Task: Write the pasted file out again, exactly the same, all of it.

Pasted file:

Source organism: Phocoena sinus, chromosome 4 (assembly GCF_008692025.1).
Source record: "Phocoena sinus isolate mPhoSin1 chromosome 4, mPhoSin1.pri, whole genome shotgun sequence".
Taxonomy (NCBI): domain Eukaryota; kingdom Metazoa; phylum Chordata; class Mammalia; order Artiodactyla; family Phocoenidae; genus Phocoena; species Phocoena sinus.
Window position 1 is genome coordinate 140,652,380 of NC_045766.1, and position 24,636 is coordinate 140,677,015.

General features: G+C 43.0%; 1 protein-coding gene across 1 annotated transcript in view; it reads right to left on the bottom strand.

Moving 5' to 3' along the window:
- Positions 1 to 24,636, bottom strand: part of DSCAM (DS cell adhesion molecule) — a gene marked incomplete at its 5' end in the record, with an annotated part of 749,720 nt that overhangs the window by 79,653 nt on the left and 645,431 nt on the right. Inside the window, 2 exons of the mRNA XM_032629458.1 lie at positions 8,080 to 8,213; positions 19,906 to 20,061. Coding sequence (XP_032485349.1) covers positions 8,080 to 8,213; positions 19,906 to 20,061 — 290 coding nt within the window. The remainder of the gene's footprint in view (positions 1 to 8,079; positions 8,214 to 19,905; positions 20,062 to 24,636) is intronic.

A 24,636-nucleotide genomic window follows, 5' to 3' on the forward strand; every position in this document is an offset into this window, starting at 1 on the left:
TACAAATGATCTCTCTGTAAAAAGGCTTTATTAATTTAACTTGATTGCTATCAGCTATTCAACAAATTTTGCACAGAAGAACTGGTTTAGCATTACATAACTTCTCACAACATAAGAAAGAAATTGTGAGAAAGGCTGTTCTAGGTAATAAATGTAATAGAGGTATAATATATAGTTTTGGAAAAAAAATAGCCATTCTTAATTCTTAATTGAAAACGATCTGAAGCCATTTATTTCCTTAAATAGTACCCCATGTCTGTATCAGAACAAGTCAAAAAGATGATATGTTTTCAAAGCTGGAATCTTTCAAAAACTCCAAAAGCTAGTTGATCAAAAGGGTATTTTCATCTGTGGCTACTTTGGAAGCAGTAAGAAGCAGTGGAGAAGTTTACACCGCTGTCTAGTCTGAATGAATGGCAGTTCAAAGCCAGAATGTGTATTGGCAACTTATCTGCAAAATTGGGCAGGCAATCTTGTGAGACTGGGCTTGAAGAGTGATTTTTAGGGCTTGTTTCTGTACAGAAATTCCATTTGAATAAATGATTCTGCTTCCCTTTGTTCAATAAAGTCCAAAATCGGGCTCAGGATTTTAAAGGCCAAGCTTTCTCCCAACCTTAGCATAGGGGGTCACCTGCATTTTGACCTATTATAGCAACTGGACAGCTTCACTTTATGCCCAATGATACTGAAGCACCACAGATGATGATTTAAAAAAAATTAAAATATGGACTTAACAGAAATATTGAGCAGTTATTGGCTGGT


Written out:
Source organism: Phocoena sinus, chromosome 4 (assembly GCF_008692025.1).
Source record: "Phocoena sinus isolate mPhoSin1 chromosome 4, mPhoSin1.pri, whole genome shotgun sequence".
Taxonomy (NCBI): domain Eukaryota; kingdom Metazoa; phylum Chordata; class Mammalia; order Artiodactyla; family Phocoenidae; genus Phocoena; species Phocoena sinus.
Window position 1 is genome coordinate 140,652,380 of NC_045766.1, and position 24,636 is coordinate 140,677,015.

General features: G+C 43.0%; 1 protein-coding gene across 1 annotated transcript in view; it reads right to left on the bottom strand.

Moving 5' to 3' along the window:
- Positions 1 to 24,636, bottom strand: part of DSCAM (DS cell adhesion molecule) — a gene marked incomplete at its 5' end in the record, with an annotated part of 749,720 nt that overhangs the window by 79,653 nt on the left and 645,431 nt on the right. Inside the window, 2 exons of the mRNA XM_032629458.1 lie at positions 8,080 to 8,213; positions 19,906 to 20,061. Coding sequence (XP_032485349.1) covers positions 8,080 to 8,213; positions 19,906 to 20,061 — 290 coding nt within the window. The remainder of the gene's footprint in view (positions 1 to 8,079; positions 8,214 to 19,905; positions 20,062 to 24,636) is intronic.

A 24,636-nucleotide genomic window follows, 5' to 3' on the forward strand; every position in this document is an offset into this window, starting at 1 on the left:
TACAAATGATCTCTCTGTAAAAAGGCTTTATTAATTTAACTTGATTGCTATCAGCTATTCAACAAATTTTGCACAGAAGAACTGGTTTAGCATTACATAACTTCTCACAACATAAGAAAGAAATTGTGAGAAAGGCTGTTCTAGGTAATAAATGTAATAGAGGTATAATATATAGTTTTGGAAAAAAAATAGCCATTCTTAATTCTTAATTGAAAACGATCTGAAGCCATTTATTTCCTTAAATAGTACCCCATGTCTGTATCAGAACAAGTCAAAAAGATGATATGTTTTCAAAGCTGGAATCTTTCAAAAACTCCAAAAGCTAGTTGATCAAAAGGGTATTTTCATCTGTGGCTACTTTGGAAGCAGTAAGAAGCAGTGGAGAAGTTTACACCGCTGTCTAGTCTGAATGAATGGCAGTTCAAAGCCAGAATGTGTATTGGCAACTTATCTGCAAAATTGGGCAGGCAATCTTGTGAGACTGGGCTTGAAGAGTGATTTTTAGGGCTTGTTTCTGTACAGAAATTCCATTTGAATAAATGATTCTGCTTCCCTTTGTTCAATAAAGTCCAAAATCGGGCTCAGGATTTTAAAGGCCAAGCTTTCTCCCAACCTTAGCATAGGGGGTCACCTGCATTTTGACCTATTATAGCAACTGGACAGCTTCACTTTATGCCCAATGATACTGAAGCACCACAGATGATGATTTAAAAAAAATTAAAATATGGACTTAACAGAAATATTGAGCAGTTATTGGCTGGT